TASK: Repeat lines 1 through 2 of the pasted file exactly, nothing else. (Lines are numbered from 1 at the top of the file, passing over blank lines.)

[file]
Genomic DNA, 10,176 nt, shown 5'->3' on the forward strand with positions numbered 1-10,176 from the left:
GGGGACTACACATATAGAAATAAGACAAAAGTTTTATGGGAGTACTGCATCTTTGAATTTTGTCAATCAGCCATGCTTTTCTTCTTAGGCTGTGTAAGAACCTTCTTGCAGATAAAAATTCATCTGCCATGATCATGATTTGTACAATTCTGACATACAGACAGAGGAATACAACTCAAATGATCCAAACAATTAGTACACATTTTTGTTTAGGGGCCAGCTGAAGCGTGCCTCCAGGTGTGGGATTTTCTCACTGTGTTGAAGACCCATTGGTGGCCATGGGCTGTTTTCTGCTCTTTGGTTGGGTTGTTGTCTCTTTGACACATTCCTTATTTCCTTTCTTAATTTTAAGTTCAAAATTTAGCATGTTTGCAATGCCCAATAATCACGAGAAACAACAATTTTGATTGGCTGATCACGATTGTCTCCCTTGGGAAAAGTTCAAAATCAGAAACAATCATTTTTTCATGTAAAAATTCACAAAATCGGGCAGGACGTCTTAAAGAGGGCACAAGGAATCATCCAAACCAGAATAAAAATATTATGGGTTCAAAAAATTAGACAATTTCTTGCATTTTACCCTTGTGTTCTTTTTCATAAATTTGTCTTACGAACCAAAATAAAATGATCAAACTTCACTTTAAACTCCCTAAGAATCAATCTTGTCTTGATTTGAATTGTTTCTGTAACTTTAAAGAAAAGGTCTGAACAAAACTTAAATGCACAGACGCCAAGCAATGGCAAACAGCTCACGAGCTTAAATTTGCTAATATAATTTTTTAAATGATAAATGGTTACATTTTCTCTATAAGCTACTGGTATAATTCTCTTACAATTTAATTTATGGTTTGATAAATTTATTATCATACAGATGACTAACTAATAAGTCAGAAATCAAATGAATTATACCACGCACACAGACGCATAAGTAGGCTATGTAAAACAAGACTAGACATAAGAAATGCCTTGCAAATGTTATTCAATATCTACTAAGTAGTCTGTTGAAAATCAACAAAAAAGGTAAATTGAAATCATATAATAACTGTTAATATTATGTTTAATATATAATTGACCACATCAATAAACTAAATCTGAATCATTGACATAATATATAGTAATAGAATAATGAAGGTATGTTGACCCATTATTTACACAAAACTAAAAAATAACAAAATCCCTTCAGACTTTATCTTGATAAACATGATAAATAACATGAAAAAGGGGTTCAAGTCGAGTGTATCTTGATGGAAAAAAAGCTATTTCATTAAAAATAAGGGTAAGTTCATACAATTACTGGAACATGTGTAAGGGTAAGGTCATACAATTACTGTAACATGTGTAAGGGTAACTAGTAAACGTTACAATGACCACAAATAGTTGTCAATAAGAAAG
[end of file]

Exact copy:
Genomic DNA, 10,176 nt, shown 5'->3' on the forward strand with positions numbered 1-10,176 from the left:
GGGGACTACACATATAGAAATAAGACAAAAGTTTTATGGGAGTACTGCATCTTTGAATTTTGTCAATCAGCCATGCTTTTCTTCTTAGGCTGTGTAAGAACCTTCTTGCAGATAAAAATTCATCTGCCATGATCATGATTTGTACAATTCTGACATACAGACAGAGGAATACAACTCAAATGATCCAAACAATTAGTACACATTTTTGTTTAGGGGCCAGCTGAAGCGTGCCTCCAGGTGTGGGATTTTCTCACTGTGTTGAAGACCCATTGGTGGCCATGGGCTGTTTTCTGCTCTTTGGTTGGGTTGTTGTCTCTTTGACACATTCCTTATTTCCTTTCTTAATTTTAAGTTCAAAATTTAGCATGTTTGCAATGCCCAATAATCACGAGAAACAACAATTTTGATTGGCTGATCACGATTGTCTCCCTTGGGAAAAGTTCAAAATCAGAAACAATCATTTTTTCATGTAAAAATTCACAAAATCGGGCAGGACGTCTTAAAGAGGGCACAAGGAATCATCCAAACCAGAATAAAAATATTATGGGTTCAAAAAATTAGACAATTTCTTGCATTTTACCCTTGTGTTCTTTTTCATAAATTTGTCTTACGAACCAAAATAAAATGATCAAACTTCACTTTAAACTCCCTAAGAATCAATCTTGTCTTGATTTGAATTGTTTCTGTAACTTTAAAGAAAAGGTCTGAACAAAACTTAAATGCACAGACGCCAAGCAATGGCAAACAGCTCACGAGCTTAAATTTGCTAATATAATTTTTTAAATGATAAATGGTTACATTTTCTCTATAAGCTACTGGTATAATTCTCTTACAATTTAATTTATGGTTTGATAAATTTATTATCATACAGATGACTAACTAATAAGTCAGAAATCAAATGAATTATACCACGCACACAGACGCATAAGTAGGCTATGTAAAACAAGACTAGACATAAGAAATGCCTTGCAAATGTTATTCAATATCTACTAAGTAGTCTGTTGAAAATCAACAAAAAAGGTAAATTGAAATCATATAATAACTGTTAATATTATGTTTAATATATAATTGACCACATCAATAAACTAAATCTGAATCATTGACATAATATATAGTAATAGAATAATGAAGGTATGTTGACCCATTATTTACACAAAACTAAAAAATAACAAAATCCCTTCAGACTTTATCTTGATAAACATGATAAATAACATGAAAAAGGGGTTCAAGTCGAGTGTATCTTGATGGAAAAAAAGCTATTTCATTAAAAATAAGGGTAAGTTCATACAATTACTGGAACATGTGTAAGGGTAAGGTCATACAATTACTGTAACATGTGTAAGGGTAACTAGTAAACGTTACAATGACCACAAATAGTTGTCAATAAGAAAG